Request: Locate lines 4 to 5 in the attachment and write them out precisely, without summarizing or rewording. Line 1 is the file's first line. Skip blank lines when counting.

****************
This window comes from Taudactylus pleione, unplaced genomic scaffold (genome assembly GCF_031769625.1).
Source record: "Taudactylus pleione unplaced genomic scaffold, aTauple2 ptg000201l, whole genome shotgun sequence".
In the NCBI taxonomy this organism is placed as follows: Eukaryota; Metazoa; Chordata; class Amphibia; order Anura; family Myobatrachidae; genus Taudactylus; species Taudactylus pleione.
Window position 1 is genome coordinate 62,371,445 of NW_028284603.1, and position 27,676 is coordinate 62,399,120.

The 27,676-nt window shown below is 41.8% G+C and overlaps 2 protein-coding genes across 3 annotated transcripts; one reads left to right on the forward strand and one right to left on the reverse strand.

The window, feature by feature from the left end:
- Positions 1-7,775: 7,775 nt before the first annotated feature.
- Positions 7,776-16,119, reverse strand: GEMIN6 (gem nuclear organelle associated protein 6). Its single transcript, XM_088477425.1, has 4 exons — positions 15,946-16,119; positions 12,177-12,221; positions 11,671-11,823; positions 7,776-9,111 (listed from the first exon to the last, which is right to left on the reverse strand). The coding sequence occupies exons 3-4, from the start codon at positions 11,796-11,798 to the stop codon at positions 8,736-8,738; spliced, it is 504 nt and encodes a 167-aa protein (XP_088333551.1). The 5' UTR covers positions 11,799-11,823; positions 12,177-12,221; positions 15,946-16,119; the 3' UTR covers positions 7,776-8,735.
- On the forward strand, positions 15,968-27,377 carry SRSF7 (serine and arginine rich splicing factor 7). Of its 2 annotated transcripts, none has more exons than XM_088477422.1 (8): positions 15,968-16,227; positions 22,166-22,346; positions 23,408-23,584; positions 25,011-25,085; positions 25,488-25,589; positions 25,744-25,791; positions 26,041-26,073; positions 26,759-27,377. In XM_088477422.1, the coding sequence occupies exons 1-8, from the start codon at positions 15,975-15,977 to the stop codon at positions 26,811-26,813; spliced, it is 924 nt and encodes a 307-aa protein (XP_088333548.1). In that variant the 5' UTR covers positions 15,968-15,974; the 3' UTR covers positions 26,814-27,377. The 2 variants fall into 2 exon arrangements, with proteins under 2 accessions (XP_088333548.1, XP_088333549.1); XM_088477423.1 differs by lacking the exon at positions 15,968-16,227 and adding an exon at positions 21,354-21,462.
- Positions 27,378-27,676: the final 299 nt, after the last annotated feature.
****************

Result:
Window position 1 is genome coordinate 62,371,445 of NW_028284603.1, and position 27,676 is coordinate 62,399,120.

The 27,676-nt window shown below is 41.8% G+C and overlaps 2 protein-coding genes across 3 annotated transcripts; one reads left to right on the forward strand and one right to left on the reverse strand.